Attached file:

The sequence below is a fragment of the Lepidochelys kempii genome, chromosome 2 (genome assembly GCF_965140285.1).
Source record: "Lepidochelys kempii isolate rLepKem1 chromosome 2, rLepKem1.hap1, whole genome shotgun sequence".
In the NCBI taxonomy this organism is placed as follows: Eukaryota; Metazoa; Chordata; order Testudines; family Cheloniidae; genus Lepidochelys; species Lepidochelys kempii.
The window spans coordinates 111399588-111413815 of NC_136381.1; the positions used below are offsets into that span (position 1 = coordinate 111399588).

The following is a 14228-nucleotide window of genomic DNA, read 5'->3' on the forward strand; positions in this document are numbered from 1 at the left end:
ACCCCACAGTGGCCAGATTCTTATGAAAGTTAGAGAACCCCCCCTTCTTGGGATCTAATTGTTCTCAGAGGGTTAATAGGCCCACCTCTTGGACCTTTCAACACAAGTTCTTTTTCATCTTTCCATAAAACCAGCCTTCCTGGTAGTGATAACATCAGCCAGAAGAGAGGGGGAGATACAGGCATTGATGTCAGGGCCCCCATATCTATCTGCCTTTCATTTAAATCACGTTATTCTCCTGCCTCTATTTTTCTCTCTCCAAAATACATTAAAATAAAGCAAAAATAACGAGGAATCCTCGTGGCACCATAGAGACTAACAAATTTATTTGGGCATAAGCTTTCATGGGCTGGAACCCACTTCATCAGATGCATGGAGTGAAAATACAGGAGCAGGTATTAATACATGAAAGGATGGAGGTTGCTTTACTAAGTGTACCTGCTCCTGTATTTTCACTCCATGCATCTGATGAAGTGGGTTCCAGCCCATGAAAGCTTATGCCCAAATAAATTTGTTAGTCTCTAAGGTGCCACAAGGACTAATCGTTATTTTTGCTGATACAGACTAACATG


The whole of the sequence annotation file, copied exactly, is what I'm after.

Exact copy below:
The sequence below is a fragment of the Lepidochelys kempii genome, chromosome 2 (genome assembly GCF_965140285.1).
Source record: "Lepidochelys kempii isolate rLepKem1 chromosome 2, rLepKem1.hap1, whole genome shotgun sequence".
In the NCBI taxonomy this organism is placed as follows: Eukaryota; Metazoa; Chordata; order Testudines; family Cheloniidae; genus Lepidochelys; species Lepidochelys kempii.
The window spans coordinates 111399588-111413815 of NC_136381.1; the positions used below are offsets into that span (position 1 = coordinate 111399588).

The following is a 14228-nucleotide window of genomic DNA, read 5'->3' on the forward strand; positions in this document are numbered from 1 at the left end:
ACCCCACAGTGGCCAGATTCTTATGAAAGTTAGAGAACCCCCCCTTCTTGGGATCTAATTGTTCTCAGAGGGTTAATAGGCCCACCTCTTGGACCTTTCAACACAAGTTCTTTTTCATCTTTCCATAAAACCAGCCTTCCTGGTAGTGATAACATCAGCCAGAAGAGAGGGGGAGATACAGGCATTGATGTCAGGGCCCCCATATCTATCTGCCTTTCATTTAAATCACGTTATTCTCCTGCCTCTATTTTTCTCTCTCCAAAATACATTAAAATAAAGCAAAAATAACGAGGAATCCTCGTGGCACCATAGAGACTAACAAATTTATTTGGGCATAAGCTTTCATGGGCTGGAACCCACTTCATCAGATGCATGGAGTGAAAATACAGGAGCAGGTATTAATACATGAAAGGATGGAGGTTGCTTTACTAAGTGTACCTGCTCCTGTATTTTCACTCCATGCATCTGATGAAGTGGGTTCCAGCCCATGAAAGCTTATGCCCAAATAAATTTGTTAGTCTCTAAGGTGCCACAAGGACTAATCGTTATTTTTGCTGATACAGACTAACATG